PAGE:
The birth of the hip and naughty Irish-language rap group Kneecap will be portrayed in a raucous anti-establishment comedy penned and directed by Rich Peppiatt (“One Rogue Reporter”).
The film, which wrapped shooting this month, features the eponymous trio (Mo Chara, Móglaí Bap and DJ Próvaí) who play heightened versions of their own lives against the backdrop of post-Troubles Belfast. The politically engaged band has gained critical acclaim for their artful blend of Irish and English rap about the gritty reality of growing up in Northern Ireland.
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French sales and co-production house Charades has boarded “Kneecap” and will be representing the film in international sales, while Curzon and Wildcard will handle the distribution in the U.K. and Ireland.
Charades will be unveiling the first footage of “Kneecap” at the GREAT 8 event, the annual Cannes buyers’ showcase of U.K. films from up-and-coming first and second-time directors. Charades previously took part of GREAT 8 with Charlotte Regan’s “Scrapper” and Charlotte Wells’s “Aftersun” which earned an Oscar nomination for Paul Mescal. The showcase is being backed by the U.K.’s three leading film financiers, the BFI, BBC Films and Film4), the British Council and the UK government’s GREAT campaign.
“Kneecap is produced by Jack Tarling at Mother Tongues Films and Trevor Birney of Fine Point Films, with Patrick O’Neill at Wildcard acting as co-Producer. The UK-Ireland co-production is financed by BFI (awarding National Lottery funding), Screen Ireland, Coimisiún na Meán, TG4 and Northern Ireland Screen, in association with Great Point Media and Curzon.
The movie also marks the first live-action feature of Rich Peppiatt, following his award-winning satirical documentary “One Rogue Reporter.” He also previously directed a music video for Guilty Conscience by Kneecap.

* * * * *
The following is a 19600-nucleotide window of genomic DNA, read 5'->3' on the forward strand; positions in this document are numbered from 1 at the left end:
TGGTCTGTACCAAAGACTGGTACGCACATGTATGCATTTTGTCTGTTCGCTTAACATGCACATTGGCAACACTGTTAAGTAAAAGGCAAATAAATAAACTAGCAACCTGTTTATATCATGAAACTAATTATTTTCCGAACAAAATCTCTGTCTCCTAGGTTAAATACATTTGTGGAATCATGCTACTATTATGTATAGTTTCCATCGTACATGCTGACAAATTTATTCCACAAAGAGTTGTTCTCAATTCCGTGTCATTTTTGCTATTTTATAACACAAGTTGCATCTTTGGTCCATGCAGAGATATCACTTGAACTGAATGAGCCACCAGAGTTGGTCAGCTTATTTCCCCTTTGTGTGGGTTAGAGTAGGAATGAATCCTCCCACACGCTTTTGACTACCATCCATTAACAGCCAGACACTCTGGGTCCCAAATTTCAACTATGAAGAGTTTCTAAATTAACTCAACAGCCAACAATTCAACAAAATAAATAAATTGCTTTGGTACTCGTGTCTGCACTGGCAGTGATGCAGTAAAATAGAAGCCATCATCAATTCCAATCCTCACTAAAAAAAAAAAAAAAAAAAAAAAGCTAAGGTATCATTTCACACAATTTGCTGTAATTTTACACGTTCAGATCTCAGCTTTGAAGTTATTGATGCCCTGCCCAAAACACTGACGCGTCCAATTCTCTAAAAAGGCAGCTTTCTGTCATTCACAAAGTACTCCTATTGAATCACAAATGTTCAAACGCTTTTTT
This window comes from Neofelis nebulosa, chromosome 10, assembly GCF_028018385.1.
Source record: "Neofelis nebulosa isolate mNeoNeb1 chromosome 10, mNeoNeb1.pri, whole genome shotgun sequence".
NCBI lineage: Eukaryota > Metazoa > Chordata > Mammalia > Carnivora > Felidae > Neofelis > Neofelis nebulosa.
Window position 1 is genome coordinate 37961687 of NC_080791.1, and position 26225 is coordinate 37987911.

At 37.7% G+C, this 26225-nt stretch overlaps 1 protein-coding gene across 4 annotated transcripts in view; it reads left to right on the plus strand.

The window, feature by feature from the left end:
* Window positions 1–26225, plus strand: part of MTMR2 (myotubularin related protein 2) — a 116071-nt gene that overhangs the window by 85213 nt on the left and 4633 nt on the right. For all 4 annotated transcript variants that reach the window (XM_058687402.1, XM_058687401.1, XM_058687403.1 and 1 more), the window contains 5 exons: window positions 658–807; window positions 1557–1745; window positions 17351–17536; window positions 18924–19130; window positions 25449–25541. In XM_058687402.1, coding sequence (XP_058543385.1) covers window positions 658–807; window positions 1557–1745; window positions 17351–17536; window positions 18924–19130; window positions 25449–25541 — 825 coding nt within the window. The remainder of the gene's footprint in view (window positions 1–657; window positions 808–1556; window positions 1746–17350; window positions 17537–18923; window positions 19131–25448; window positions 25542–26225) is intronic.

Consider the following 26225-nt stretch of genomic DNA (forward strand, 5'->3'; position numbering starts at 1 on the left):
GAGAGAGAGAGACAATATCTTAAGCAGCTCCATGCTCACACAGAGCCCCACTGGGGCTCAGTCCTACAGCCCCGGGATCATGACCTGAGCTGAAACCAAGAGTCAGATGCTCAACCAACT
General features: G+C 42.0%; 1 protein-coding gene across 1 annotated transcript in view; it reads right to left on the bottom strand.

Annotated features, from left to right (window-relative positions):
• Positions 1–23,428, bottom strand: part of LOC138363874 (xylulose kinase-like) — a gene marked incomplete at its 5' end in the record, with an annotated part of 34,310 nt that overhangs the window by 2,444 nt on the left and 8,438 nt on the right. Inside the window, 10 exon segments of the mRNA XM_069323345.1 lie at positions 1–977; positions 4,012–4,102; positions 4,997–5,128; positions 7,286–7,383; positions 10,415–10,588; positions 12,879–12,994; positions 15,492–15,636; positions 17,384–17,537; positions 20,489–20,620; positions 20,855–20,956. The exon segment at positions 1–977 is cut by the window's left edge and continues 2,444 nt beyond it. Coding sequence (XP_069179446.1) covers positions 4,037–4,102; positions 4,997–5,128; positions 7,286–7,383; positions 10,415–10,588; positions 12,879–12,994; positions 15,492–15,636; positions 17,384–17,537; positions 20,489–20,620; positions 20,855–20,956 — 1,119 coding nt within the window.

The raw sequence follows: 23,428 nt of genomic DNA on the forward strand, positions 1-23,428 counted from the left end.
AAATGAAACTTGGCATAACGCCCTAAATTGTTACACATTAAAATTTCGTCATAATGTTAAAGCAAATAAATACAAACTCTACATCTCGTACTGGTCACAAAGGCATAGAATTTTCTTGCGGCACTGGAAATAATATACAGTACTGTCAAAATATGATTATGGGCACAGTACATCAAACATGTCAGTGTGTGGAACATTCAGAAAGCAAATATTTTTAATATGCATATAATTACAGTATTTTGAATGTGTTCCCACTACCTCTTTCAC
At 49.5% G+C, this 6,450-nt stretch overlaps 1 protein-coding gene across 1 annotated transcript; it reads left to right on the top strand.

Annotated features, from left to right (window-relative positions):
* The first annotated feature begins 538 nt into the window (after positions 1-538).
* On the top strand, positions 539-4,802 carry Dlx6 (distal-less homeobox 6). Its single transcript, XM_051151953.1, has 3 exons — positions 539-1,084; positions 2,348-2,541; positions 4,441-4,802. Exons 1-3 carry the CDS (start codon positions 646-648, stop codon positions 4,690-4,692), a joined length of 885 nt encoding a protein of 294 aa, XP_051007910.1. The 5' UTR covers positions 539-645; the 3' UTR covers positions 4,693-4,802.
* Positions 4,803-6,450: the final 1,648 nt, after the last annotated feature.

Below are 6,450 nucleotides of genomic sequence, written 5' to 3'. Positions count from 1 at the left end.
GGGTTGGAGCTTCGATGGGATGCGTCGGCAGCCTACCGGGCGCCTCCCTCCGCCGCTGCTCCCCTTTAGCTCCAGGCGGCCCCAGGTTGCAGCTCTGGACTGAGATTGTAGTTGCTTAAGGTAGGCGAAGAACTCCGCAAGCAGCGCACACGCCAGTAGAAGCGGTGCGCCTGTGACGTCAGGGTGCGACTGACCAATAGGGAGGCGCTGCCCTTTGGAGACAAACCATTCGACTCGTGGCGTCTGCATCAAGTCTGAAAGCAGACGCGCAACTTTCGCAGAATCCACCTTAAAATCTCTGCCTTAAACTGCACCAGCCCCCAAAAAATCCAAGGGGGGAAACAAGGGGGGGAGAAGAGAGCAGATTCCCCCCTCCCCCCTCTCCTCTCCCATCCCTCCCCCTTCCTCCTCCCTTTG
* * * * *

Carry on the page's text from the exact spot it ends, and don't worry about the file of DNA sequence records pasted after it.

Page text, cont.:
“For those who already know Kneecap as musicians, I promise this will be a film true to their hedonistic and anarchic soul. And for those who haven’t yet heard of Kneecap, well, buckle up…,” said Peppiatt.
Kneecap said “We’re buzzing to show people a side of Belfast that isn’t about guns, bombs and death. To give an insight into the youth culture that has been born out of that madness – we all needed a break from it and there’s revenge in our laughter.”
“This is the North of Ireland and the importance of culture and community in the 21st Century,” Kneecap continued.
Charades’ co-founder Carole Baraton said “Rich’s film has stood out for us from the development stage through the Mother Tongue partnership, and we are extremely proud to see it through today.”
“A showcase at the Great 8 in Cannes has always been a great gateway to the international market, we are thrilled to be part of it once again, and make the most of this political, fun and loud debut,” Baraton continued.
Birney, who is producing for Fine Point Films, said he’s been “fascinated by Kneecap and the anarchic approach they take to life. The band may cause controversy but their antics belie an intelligence that is beyond their years and an amazing ability to lyrically convey what life is like for young people growing up in post-Troubles Belfast.”
Tarling, who is producing for Mother Tongues Films, said “When we founded Mother Tongues we tried to imagine the types of projects that might get sent to us. I’m pleased to say we failed miserably to predict something as wild as Kneecap!”
Mia Bays, Director of the BFI Film Fund, said the film “unites Peppiatt’s and the band’s unique brand of humour in a raucous approach to their modern Belfast story. Curzon, meanwhile, pointed out “Kneecap are infamous for their anti-establishment outlook, near-the-knuckle humour, and puckish charm, and with this film, they have managed to bottle all of that and lobbed it up onto the big screen in U.K. cinemas.”
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